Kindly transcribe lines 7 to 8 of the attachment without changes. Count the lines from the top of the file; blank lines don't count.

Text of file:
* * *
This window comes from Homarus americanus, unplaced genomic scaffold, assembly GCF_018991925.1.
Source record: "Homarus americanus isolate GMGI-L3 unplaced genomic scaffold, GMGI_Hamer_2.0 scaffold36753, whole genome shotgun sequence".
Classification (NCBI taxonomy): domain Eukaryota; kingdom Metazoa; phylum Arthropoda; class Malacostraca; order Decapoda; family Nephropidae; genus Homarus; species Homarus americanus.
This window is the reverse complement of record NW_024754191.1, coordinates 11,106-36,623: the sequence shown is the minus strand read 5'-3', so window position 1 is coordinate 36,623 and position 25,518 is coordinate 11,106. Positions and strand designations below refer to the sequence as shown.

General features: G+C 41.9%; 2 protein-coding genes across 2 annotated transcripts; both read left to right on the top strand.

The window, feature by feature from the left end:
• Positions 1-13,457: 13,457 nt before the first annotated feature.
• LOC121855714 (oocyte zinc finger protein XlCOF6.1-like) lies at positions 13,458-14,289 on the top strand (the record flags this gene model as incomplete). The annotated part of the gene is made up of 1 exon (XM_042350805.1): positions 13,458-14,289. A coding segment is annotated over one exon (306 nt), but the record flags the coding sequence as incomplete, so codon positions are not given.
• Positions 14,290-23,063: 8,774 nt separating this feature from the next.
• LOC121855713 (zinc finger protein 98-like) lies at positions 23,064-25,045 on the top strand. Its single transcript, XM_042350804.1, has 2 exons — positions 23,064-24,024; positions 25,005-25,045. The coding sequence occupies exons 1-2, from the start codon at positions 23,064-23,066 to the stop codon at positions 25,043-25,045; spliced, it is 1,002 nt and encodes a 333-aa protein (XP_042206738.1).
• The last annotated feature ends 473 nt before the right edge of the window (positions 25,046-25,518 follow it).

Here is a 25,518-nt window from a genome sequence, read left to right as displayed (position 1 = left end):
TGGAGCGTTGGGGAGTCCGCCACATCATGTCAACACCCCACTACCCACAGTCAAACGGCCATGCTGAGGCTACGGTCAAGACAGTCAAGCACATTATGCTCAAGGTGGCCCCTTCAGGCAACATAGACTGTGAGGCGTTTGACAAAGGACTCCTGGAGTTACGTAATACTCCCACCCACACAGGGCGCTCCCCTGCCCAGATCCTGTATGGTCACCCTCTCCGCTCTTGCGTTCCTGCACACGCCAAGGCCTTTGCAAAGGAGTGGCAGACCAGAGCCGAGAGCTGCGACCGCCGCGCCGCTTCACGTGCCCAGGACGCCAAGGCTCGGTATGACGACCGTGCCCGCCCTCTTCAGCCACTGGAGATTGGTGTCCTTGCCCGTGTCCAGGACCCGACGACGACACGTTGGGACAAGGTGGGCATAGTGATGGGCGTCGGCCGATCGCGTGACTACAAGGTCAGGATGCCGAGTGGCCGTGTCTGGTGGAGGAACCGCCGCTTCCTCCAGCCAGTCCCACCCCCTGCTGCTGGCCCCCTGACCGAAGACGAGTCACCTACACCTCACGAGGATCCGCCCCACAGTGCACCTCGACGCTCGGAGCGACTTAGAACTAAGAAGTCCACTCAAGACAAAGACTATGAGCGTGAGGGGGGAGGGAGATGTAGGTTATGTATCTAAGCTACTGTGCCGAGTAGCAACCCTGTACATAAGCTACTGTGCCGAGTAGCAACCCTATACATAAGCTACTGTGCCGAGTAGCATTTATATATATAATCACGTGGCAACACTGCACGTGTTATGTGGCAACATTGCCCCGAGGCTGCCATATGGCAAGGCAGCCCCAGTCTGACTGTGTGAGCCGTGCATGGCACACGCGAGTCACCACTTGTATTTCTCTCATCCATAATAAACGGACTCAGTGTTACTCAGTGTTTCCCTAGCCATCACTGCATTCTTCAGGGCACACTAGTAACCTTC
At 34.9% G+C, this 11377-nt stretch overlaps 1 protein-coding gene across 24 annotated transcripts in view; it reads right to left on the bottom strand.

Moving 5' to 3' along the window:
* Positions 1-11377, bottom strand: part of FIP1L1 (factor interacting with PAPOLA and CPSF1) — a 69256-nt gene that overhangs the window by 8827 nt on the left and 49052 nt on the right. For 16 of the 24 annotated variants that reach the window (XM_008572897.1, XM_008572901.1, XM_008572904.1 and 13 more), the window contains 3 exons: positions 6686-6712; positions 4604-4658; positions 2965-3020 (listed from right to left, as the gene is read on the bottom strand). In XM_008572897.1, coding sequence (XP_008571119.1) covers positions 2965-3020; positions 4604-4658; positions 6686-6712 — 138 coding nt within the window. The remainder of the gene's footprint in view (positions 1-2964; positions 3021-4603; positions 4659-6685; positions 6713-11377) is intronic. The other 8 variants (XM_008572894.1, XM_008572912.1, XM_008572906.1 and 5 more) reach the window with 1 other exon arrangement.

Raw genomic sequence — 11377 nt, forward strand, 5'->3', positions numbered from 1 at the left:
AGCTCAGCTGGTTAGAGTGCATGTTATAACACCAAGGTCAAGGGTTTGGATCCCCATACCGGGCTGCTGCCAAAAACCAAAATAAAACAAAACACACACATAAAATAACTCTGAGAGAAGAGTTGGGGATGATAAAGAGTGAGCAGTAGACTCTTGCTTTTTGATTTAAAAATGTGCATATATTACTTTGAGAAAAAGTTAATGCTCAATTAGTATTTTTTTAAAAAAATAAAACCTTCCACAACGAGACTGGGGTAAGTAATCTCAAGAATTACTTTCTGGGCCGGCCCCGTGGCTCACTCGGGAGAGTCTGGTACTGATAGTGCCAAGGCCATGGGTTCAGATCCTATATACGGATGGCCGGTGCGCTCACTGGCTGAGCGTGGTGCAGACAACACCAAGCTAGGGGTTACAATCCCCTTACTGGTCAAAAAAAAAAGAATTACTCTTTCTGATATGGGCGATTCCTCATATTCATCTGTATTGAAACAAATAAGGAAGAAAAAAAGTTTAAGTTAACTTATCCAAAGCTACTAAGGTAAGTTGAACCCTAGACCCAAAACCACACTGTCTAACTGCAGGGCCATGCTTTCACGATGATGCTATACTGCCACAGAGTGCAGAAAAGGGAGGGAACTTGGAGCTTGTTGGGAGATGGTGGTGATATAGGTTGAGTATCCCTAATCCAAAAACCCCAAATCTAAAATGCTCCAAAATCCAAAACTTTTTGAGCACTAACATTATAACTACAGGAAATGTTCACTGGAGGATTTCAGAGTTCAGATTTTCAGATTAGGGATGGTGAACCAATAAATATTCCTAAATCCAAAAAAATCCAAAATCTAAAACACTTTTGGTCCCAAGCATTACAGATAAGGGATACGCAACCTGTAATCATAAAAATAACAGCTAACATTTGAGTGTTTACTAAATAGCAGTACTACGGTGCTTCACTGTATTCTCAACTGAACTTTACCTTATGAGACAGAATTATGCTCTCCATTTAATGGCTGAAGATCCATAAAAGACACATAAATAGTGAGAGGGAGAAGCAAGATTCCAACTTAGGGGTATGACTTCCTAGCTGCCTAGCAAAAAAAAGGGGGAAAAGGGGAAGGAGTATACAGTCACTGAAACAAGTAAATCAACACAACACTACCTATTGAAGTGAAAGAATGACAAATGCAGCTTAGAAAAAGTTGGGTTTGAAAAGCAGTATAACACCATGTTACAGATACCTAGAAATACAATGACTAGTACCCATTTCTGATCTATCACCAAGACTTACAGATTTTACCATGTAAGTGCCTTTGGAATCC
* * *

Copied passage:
• Positions 1-13,457: 13,457 nt before the first annotated feature.
• LOC121855714 (oocyte zinc finger protein XlCOF6.1-like) lies at positions 13,458-14,289 on the top strand (the record flags this gene model as incomplete). The annotated part of the gene is made up of 1 exon (XM_042350805.1): positions 13,458-14,289. A coding segment is annotated over one exon (306 nt), but the record flags the coding sequence as incomplete, so codon positions are not given.